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'The Anthropologist' Looks at Effects of Climate Change Through Teenager's Eyes

The Film Society of Summit will present the first area screening of "The Anthropologist," a film that contemplates the fate of the planet from the perspective of an American teenager, on January 22. "The Anthropologist" showcases parallel stories of two women: Margaret Mead, who popularized cultural anthropology in America; and Susie Crate, an environmental anthropologist currently studying the impact of climate change on indigenous communities.

Uniquely revealed from their daughters’ perspectives, Mead and Crate demonstrate a fascination with how societies are forced to negotiate the disruption of their traditional ways of life, whether through encounters with the outside world, or the unprecedented change wrought by melting permafrost, receding glaciers and rising tides. "We traveled around the world to investigate field sites," Director Seth Kramer said, "in order to offer a profound human dimension to the issue of climate change."

In The Anthropologist, Kramer and co-directors Daniel Miller and Jeremy Newberger seek to investigate the changing environments in five international locations including the Saha Republic in Northeastern Siberia, where permafrost is melting, and in the Peruvian Andes, where the Pastoruri glacier is losing mass and melting away.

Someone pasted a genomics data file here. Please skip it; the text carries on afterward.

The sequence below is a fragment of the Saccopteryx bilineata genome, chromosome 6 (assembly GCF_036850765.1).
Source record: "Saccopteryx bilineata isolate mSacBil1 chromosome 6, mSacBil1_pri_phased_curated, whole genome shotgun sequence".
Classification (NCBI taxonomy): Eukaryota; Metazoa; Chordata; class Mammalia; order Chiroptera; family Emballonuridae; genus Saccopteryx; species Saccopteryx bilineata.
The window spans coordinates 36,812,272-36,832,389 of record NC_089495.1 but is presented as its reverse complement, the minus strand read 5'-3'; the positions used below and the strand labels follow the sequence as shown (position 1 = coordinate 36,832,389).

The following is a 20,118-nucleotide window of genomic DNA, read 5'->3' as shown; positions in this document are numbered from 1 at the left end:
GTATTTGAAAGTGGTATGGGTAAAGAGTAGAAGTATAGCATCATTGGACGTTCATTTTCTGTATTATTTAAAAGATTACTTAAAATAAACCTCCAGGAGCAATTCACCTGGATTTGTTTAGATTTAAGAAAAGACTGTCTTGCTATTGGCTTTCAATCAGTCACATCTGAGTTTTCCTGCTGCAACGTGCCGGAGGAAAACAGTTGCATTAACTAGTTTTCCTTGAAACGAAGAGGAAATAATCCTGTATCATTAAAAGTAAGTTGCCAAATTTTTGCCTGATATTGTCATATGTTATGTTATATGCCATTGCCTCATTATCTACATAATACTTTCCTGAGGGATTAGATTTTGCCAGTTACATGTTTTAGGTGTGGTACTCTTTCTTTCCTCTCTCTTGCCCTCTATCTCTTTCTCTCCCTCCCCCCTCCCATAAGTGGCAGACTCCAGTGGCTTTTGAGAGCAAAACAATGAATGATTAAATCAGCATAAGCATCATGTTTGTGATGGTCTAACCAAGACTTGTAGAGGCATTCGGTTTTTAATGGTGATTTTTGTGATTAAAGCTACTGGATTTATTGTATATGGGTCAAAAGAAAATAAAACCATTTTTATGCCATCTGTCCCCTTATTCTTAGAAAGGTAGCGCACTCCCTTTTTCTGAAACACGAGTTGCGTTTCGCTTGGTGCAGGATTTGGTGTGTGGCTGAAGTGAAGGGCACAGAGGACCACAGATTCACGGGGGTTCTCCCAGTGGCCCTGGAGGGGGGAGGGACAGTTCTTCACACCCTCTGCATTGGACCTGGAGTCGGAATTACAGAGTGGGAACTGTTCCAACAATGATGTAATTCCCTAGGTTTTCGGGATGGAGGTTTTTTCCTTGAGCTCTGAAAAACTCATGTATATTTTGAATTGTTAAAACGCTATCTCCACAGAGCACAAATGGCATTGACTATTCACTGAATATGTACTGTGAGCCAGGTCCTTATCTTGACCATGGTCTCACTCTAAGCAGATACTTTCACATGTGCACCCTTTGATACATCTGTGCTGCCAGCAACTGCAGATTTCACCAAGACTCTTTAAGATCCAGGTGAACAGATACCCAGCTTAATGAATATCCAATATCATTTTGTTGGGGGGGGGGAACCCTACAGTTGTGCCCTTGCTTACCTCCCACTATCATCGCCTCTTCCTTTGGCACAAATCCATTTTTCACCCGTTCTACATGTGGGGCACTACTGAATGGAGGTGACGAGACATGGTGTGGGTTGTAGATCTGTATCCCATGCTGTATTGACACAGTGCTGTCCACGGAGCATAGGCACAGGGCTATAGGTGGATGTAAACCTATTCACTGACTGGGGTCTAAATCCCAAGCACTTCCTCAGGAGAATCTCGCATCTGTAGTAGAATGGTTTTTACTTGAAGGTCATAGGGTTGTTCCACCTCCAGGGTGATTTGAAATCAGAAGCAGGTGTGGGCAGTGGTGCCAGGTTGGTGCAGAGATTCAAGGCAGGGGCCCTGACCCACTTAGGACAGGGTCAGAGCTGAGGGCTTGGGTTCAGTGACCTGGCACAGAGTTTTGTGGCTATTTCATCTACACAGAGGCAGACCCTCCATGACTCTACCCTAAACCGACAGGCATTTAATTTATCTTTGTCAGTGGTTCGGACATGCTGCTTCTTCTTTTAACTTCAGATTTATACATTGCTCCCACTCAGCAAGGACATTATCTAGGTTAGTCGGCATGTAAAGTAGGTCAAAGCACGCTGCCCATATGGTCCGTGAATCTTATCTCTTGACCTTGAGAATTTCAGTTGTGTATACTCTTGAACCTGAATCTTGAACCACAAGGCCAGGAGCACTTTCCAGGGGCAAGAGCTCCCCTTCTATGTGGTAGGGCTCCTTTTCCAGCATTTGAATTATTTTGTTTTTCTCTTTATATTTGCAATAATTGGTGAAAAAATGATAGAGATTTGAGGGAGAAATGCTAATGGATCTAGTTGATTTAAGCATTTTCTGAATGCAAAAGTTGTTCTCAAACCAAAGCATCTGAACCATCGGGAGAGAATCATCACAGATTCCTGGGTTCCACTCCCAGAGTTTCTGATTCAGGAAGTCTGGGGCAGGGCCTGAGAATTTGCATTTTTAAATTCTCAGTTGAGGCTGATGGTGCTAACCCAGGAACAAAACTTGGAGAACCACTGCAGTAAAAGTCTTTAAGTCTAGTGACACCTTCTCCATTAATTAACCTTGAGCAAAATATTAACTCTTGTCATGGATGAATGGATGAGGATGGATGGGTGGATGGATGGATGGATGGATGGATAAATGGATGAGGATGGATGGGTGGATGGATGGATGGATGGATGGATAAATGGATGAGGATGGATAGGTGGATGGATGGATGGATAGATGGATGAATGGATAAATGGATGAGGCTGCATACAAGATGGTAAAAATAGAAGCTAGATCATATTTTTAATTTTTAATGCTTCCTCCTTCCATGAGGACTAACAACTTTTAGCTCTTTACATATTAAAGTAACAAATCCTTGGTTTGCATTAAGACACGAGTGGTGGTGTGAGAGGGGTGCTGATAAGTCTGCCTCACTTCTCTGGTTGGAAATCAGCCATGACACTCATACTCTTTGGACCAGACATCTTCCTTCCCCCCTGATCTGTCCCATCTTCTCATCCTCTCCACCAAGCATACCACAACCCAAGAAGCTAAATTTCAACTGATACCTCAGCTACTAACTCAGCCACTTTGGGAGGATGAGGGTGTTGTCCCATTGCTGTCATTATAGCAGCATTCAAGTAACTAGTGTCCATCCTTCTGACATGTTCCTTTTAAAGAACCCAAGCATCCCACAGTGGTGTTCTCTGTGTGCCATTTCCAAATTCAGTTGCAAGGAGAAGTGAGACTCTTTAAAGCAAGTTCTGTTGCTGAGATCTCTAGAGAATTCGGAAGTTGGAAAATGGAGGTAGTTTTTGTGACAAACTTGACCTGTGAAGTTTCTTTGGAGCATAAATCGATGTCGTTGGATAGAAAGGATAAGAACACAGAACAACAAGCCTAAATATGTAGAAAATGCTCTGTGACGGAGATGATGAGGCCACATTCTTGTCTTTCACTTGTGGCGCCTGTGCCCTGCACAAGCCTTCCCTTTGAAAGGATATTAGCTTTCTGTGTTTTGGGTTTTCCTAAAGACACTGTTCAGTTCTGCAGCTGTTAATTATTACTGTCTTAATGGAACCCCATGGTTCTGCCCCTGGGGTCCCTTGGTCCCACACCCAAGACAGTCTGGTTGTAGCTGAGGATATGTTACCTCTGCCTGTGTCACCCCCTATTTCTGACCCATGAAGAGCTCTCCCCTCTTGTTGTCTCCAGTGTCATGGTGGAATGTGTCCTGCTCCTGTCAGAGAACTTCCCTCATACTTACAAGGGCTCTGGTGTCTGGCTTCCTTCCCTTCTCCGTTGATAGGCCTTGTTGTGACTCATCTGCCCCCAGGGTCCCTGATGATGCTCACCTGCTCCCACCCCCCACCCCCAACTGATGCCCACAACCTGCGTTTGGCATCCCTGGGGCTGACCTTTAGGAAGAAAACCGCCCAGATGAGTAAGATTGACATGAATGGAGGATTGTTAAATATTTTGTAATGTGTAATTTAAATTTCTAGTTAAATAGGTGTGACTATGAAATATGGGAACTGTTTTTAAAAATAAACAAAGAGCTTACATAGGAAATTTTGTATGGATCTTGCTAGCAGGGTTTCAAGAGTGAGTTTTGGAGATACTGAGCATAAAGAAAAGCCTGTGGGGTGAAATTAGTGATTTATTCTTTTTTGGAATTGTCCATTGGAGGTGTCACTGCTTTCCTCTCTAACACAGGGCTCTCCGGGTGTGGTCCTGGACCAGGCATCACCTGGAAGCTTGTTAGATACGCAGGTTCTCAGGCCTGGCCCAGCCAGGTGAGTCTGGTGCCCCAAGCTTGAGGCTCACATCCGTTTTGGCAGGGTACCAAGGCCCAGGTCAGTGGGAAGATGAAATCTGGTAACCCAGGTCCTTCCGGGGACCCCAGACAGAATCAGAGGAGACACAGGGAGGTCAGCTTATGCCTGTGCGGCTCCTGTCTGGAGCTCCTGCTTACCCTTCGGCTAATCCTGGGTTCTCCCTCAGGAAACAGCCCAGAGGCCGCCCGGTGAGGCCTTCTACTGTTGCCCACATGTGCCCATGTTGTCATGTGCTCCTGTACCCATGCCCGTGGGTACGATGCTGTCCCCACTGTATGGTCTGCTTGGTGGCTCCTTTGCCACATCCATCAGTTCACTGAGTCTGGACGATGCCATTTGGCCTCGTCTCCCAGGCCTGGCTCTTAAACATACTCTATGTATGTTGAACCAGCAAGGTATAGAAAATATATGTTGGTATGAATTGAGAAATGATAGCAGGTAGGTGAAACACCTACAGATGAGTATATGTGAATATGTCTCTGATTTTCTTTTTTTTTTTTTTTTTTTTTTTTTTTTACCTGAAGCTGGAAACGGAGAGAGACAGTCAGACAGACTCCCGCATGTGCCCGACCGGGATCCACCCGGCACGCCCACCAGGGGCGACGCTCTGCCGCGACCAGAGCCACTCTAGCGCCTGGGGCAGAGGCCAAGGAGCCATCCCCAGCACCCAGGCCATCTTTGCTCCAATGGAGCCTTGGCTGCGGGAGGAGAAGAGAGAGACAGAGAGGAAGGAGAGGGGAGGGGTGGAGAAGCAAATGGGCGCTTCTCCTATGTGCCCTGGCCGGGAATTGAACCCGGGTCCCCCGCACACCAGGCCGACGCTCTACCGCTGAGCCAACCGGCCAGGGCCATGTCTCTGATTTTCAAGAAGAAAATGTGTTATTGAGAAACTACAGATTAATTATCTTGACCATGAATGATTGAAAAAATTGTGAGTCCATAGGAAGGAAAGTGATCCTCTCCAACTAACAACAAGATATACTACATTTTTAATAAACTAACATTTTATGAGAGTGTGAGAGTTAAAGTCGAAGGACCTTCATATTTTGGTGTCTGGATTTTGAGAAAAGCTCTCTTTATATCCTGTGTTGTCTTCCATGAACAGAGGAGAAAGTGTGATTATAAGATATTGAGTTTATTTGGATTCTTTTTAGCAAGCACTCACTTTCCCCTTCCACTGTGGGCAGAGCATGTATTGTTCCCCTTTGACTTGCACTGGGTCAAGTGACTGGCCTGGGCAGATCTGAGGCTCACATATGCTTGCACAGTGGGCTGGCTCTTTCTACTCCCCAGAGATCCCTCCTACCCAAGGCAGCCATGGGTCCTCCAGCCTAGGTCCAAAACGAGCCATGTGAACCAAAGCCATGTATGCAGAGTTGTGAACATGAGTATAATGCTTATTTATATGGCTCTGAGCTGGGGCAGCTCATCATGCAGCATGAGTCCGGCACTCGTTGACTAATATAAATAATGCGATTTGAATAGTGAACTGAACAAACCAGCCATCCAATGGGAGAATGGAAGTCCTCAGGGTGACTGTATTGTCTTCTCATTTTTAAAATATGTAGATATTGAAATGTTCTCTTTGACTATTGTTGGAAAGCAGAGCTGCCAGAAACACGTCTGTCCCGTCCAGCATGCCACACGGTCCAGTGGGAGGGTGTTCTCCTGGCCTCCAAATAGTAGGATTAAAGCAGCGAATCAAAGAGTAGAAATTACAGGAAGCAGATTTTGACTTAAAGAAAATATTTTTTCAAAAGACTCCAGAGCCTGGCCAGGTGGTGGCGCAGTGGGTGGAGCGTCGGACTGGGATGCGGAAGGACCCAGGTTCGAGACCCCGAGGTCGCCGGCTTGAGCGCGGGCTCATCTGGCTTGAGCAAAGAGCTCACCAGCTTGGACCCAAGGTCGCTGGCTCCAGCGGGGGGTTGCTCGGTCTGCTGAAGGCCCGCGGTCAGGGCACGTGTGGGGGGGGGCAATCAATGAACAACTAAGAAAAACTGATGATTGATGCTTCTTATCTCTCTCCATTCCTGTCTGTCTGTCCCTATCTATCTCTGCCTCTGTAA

The Anthropologist has been an official selection of several very competitive film festivals including DOC-NYC last month. Indiewire listed The Anthroplogist as one of the “10 Must-See Films” at this top festival. Unesco invited the Directors to show their film and participate on panels on climate change at the Paris Climate Change talks this month at which negotiators from 195 countries passed the landmark climate accord. "The new accord is a signal that the era of carbon reduction has arrived," Kramer said.


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